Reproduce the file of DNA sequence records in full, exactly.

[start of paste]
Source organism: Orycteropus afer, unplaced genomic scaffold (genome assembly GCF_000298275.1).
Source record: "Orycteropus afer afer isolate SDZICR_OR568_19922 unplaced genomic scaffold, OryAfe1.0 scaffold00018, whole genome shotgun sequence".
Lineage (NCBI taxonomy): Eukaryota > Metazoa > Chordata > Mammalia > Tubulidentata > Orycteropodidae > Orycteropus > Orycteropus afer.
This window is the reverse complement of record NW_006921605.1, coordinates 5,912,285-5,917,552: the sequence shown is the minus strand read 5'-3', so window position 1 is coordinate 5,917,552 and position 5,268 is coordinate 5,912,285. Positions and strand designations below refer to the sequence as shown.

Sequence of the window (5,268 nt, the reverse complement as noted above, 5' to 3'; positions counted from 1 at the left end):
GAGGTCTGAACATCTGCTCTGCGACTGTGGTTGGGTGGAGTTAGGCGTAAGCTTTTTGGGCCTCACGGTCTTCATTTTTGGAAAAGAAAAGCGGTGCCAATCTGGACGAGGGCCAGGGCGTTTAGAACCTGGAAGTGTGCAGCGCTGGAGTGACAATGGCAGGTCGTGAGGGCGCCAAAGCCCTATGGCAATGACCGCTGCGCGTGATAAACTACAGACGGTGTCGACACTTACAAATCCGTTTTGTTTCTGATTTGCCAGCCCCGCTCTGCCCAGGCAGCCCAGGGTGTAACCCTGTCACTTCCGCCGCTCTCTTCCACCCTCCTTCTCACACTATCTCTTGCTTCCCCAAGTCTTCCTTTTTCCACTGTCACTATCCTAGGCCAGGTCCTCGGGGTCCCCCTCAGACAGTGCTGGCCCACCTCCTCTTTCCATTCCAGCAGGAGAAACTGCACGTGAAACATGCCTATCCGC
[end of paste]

Source organism: Orycteropus afer, unplaced genomic scaffold (genome assembly GCF_000298275.1).
Source record: "Orycteropus afer afer isolate SDZICR_OR568_19922 unplaced genomic scaffold, OryAfe1.0 scaffold00018, whole genome shotgun sequence".
Lineage (NCBI taxonomy): Eukaryota > Metazoa > Chordata > Mammalia > Tubulidentata > Orycteropodidae > Orycteropus > Orycteropus afer.
This window is the reverse complement of record NW_006921605.1, coordinates 5,912,285-5,917,552: the sequence shown is the minus strand read 5'-3', so window position 1 is coordinate 5,917,552 and position 5,268 is coordinate 5,912,285. Positions and strand designations below refer to the sequence as shown.

Sequence of the window (5,268 nt, the reverse complement as noted above, 5' to 3'; positions counted from 1 at the left end):
GAGGTCTGAACATCTGCTCTGCGACTGTGGTTGGGTGGAGTTAGGCGTAAGCTTTTTGGGCCTCACGGTCTTCATTTTTGGAAAAGAAAAGCGGTGCCAATCTGGACGAGGGCCAGGGCGTTTAGAACCTGGAAGTGTGCAGCGCTGGAGTGACAATGGCAGGTCGTGAGGGCGCCAAAGCCCTATGGCAATGACCGCTGCGCGTGATAAACTACAGACGGTGTCGACACTTACAAATCCGTTTTGTTTCTGATTTGCCAGCCCCGCTCTGCCCAGGCAGCCCAGGGTGTAACCCTGTCACTTCCGCCGCTCTCTTCCACCCTCCTTCTCACACTATCTCTTGCTTCCCCAAGTCTTCCTTTTTCCACTGTCACTATCCTAGGCCAGGTCCTCGGGGTCCCCCTCAGACAGTGCTGGCCCACCTCCTCTTTCCATTCCAGCAGGAGAAACTGCACGTGAAACATGCCTATCCGC